e) The progress of corrective action programs.
2) Programs using other analytical standards (“non-alert” programs)
should consolidate or summarize significant reports used in controlling their
program to provide for evaluating program effectiveness. These reports may be
computer printouts, summaries, or other forms. A typical program of this type
reports the following information:
· Mechanical Interruption Summary Reports (MISRS);
· Maintenance process/task and interval assignments (master specification);
· Weekly update to the maintenance process and interval assignments;
· Daily repetitive item listing by aircraft;
· Monthly component premature removal report, including removal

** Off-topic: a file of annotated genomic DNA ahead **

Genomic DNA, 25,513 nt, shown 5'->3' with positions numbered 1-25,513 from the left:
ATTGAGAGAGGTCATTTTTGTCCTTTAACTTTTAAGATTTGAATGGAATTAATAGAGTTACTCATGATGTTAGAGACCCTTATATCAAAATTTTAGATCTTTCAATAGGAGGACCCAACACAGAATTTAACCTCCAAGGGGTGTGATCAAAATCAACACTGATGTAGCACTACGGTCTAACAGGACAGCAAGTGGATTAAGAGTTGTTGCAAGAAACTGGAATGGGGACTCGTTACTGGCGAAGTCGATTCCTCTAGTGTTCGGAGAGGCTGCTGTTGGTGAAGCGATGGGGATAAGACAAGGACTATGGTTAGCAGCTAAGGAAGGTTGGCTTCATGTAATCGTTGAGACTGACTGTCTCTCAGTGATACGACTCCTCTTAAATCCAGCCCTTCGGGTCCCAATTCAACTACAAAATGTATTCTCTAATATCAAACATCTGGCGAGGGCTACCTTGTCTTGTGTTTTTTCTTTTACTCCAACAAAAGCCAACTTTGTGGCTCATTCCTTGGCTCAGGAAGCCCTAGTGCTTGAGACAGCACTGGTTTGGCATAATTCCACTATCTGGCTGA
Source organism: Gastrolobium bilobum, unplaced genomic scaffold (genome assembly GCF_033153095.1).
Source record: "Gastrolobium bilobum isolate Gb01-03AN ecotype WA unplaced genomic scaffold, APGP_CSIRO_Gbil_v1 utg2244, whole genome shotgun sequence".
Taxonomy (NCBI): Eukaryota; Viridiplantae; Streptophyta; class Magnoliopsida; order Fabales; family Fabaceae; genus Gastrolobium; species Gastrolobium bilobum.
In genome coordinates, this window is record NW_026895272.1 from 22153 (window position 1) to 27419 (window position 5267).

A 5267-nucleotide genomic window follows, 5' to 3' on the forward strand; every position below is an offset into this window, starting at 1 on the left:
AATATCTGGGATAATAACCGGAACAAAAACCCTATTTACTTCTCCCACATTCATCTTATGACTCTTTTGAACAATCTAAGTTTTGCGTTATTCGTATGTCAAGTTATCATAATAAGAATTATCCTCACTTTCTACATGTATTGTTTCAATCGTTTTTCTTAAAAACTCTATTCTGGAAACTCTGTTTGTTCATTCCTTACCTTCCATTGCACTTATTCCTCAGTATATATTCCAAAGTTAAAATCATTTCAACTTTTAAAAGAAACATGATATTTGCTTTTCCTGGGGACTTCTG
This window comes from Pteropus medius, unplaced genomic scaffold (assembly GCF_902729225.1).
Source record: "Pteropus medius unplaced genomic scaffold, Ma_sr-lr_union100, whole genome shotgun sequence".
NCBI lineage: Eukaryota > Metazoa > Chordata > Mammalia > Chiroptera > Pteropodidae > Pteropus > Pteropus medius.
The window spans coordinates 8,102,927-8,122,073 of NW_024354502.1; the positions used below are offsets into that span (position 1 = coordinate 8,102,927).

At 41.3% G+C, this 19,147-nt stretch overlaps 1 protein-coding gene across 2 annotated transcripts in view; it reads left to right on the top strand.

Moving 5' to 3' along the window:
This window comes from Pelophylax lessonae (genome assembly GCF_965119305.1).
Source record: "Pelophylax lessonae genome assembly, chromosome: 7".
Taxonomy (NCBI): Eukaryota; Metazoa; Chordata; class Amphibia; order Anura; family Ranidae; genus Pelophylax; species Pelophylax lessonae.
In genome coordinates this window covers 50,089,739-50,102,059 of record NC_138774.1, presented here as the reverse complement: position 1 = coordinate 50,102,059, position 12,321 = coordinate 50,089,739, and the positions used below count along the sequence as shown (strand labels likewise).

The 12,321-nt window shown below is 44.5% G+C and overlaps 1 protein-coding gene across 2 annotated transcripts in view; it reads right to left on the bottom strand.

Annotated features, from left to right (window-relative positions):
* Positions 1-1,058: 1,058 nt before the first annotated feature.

· Monthly engine shutdown and removal report;
· Quarterly engine reliability analysis report;
· Engine threshold adjustment report; and
· Worksheets for maintenance process/task and interval changes (not
provided to the FAA, but the FAA approves the process/task changes).
D. Program Review System. The program should include a procedure
for revision that is compatible with FAA approvals. The procedures should identify
organizational elements involved in the revision process and the authority.
The program areas requiring formal FAA approval include any changes to the program
that involve the following:
· Procedures relating to reliability measurement/performance standards;
· Data collection;
· Data analysis methods and application to the total maintenance
· Process/task changes;
· Adding or deleting components/systems;